Dissertations

Tuesday, 26 February, 2013 | 09:00 | Defense

Lenka Lauková: “‘Soft’ Concepts in Economics: Essays on the Role of Non-Cognitive Skills and Cultural Values”

Dissertation Committee:
Jan Hanousek (chair)
Štěpán Jurajda
Daniel Münich
Randall K. Filer

 

Abstract:

Chapter 1, “Determinants of Secondary School Choice in the Czech Republic”: The admission process into secondary schools in the Czech Republic involves a high risk of ending up at an undesired school if failing to be admitted to one's preferred school. With future career outcomes largely dependent on the type of secondary school, the secondary school application decision is an important one. Empirical evidence gathered in this chapter is based on data on pupils participating in the OECD's PISA project and suggests that the education of parents and cognitive abilities matter for a pupil's application decision. A unique dataset available for the Czech Republic enables the examination of the role of non-cognitive skills in the admission process, and these are found to have an impact on a pupil's decision as well. The significance and the magnitude of the effect differs across districts characterized by the level of uncertainty associated with the admission process. The results of the analysis show important gender differences. One of them is that while non-cognitive skills of females operate in accordance with intuitive expectations: higher uncertainty associated with the outcome of the admission process in the district increases the importance of non-cognitive abilities with respect to decision-making; the opposite is true for males.

Chapter 2, “Assessment of Inter-Generational Transmission of Cultural Values,” with Jan Hanousek: In this chapter, we employ the concept of values from psychology research and a tradition value, specifically, to capture national culture as “the importance of tradition and customs handed down by one's religion or family” to examine the determinants of cross-country cultural variation. In particular, we use a unique data set from the European Social Survey to explore the variation in individual preference for tradition value in a sample of people born from 1946–1985 in 34 countries. Controlling for individual socioeconomic characteristics, we find that cross-country variation in the importance of tradition is largely explained by the cross-country variation in average preference for tradition of the older generation, i.e. of people born between 1936 and 1945, suggesting a high degree of cultural stability across countries over time.

Our results are robust to accounting for potential alternative channels of inter-generational transmission of tradition value, namely for economic factors and for geographical and institutional differences across countries, confirming strong cultural persistence on the national level despite new economic realities.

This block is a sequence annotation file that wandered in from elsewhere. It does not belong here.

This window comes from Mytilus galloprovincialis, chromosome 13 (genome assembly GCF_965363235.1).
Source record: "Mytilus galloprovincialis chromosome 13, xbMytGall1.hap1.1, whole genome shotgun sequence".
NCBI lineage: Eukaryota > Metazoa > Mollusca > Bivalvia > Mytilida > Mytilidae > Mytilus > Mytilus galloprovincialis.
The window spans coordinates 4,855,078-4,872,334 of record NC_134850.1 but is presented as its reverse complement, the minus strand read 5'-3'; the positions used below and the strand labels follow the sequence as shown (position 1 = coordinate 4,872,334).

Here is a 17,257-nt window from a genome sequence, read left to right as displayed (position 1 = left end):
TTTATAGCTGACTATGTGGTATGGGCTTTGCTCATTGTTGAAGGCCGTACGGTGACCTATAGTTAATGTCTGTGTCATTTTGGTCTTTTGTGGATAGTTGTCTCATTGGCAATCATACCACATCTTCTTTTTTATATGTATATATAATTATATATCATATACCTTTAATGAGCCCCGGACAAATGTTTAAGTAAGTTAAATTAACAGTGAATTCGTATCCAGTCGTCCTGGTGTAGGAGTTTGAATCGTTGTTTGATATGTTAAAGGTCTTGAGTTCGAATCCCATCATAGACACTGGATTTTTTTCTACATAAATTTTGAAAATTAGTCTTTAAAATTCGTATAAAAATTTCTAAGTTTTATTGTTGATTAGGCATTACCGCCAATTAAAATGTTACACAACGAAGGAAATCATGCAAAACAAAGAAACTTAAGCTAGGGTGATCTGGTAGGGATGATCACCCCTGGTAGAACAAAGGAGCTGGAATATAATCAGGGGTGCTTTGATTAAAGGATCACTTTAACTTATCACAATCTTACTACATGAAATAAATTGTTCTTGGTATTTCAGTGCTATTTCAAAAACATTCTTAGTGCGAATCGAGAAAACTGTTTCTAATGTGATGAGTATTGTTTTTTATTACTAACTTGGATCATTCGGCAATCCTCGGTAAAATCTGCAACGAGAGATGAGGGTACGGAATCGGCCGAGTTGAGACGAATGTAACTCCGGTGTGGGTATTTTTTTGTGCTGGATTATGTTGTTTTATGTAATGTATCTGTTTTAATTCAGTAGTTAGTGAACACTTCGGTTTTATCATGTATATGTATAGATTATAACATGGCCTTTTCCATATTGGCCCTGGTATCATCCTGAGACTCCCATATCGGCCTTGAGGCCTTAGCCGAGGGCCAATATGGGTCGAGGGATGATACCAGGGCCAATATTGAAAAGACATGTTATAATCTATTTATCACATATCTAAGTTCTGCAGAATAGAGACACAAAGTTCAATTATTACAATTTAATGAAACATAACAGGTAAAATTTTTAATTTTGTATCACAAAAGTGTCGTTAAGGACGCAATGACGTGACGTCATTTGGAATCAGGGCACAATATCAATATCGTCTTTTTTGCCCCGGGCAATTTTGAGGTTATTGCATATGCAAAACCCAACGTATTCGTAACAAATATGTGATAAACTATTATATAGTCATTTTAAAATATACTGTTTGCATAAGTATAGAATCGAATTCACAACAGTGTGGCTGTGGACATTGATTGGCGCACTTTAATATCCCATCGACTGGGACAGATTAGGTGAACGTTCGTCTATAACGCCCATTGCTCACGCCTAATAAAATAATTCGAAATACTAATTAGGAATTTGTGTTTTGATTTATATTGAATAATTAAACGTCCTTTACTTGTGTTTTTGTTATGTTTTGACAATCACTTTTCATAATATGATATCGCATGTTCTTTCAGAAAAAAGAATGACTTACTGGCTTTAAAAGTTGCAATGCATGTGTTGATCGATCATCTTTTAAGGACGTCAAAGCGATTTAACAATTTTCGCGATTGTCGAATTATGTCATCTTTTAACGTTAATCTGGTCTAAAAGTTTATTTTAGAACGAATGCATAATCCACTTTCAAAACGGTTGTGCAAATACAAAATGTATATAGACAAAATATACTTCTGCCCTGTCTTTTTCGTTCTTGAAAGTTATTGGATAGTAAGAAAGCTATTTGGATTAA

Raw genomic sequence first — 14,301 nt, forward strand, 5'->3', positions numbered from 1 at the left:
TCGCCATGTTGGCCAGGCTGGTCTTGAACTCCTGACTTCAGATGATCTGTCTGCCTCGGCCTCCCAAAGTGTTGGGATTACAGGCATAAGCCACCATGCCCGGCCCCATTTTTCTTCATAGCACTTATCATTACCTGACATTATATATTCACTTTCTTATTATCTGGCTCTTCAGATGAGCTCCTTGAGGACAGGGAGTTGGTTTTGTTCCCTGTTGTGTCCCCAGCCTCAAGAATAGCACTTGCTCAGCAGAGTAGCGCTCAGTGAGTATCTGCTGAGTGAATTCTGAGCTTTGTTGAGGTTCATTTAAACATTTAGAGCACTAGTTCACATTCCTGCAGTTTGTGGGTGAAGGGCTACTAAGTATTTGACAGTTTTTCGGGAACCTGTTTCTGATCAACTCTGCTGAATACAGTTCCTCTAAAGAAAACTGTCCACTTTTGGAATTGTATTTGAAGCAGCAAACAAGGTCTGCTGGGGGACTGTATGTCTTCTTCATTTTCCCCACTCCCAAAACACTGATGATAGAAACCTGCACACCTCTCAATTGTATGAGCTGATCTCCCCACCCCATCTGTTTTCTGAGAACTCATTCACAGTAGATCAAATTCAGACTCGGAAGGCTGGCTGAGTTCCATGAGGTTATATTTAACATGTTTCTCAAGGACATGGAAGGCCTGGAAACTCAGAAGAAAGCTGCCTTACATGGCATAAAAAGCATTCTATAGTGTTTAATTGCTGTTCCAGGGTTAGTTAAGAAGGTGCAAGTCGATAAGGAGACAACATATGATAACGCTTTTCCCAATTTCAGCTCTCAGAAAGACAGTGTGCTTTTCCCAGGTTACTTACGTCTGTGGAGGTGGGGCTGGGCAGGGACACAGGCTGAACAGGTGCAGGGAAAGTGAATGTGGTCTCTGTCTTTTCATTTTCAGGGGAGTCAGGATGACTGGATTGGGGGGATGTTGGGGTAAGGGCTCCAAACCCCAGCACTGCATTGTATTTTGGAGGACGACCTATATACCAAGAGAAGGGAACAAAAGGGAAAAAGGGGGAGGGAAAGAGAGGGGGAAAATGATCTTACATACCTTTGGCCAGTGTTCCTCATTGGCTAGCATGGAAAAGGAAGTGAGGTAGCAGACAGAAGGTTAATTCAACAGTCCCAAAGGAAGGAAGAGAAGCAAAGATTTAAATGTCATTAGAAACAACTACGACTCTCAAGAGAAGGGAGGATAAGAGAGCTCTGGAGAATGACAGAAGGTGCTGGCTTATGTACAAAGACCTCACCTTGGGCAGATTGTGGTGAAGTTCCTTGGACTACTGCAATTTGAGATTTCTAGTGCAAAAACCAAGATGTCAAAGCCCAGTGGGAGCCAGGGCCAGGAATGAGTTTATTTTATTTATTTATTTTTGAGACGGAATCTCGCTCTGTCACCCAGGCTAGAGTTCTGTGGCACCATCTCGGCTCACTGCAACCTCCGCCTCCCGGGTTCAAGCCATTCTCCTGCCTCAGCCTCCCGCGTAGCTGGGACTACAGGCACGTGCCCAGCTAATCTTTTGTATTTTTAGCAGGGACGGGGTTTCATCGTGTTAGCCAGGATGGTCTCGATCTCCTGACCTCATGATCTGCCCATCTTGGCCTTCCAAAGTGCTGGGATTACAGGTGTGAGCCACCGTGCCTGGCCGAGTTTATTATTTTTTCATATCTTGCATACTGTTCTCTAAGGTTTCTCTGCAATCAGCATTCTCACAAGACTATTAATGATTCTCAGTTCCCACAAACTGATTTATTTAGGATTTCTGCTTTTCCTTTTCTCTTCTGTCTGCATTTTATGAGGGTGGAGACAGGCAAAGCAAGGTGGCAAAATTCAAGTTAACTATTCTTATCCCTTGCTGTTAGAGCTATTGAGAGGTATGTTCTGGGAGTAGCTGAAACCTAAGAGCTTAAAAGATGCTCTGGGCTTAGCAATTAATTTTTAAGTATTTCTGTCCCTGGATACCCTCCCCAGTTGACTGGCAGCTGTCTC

We also analyze the impact of cross-country migration by looking at a sample of immigrants, and find that the impact of the culture of origin on the immigrants' culture is weakening with more time passed since migration. For those who migrated more than twenty years ago and for second-generation immigrants, the culture of their country of residence is found to be more relevant in explaining their individual preference for tradition than their culture of origin, although the impact is lower than it is for non-immigrants. This suggests that the individual importance of tradition gradually succumbs to the influence of the majority and that existing differences across nations are likely to remain significant for some time to come.

Chapter 3, “Traditional Values vs. Female Labor Force Participation”: In this chapter, I use data from the European Social Survey to look at the role of traditional culture in explaining variation in the labor supply of second-generation immigrant women. I show that it is the culture of the country of residence rather than the culture of the country of origin that affects the labor participation decision of daughters of immigrants, which suggests that cultural assimilation occurs with migration. Measures of individual tradition preferences are not statistically significant in explaining the variation in labor force participation decisions. When, however, these are expressed in terms of an individual cultural shift from the representative culture in a country of origin relative to the cultural distance between country of origin and of residence, they have a statistically significant impact on the labor participation status of second-generation immigrant women.


Full Text: “‘Soft’ Concepts in Economics: Essays on the Role of Non-Cognitive Skills and Cultural Values” by Lenka Lauková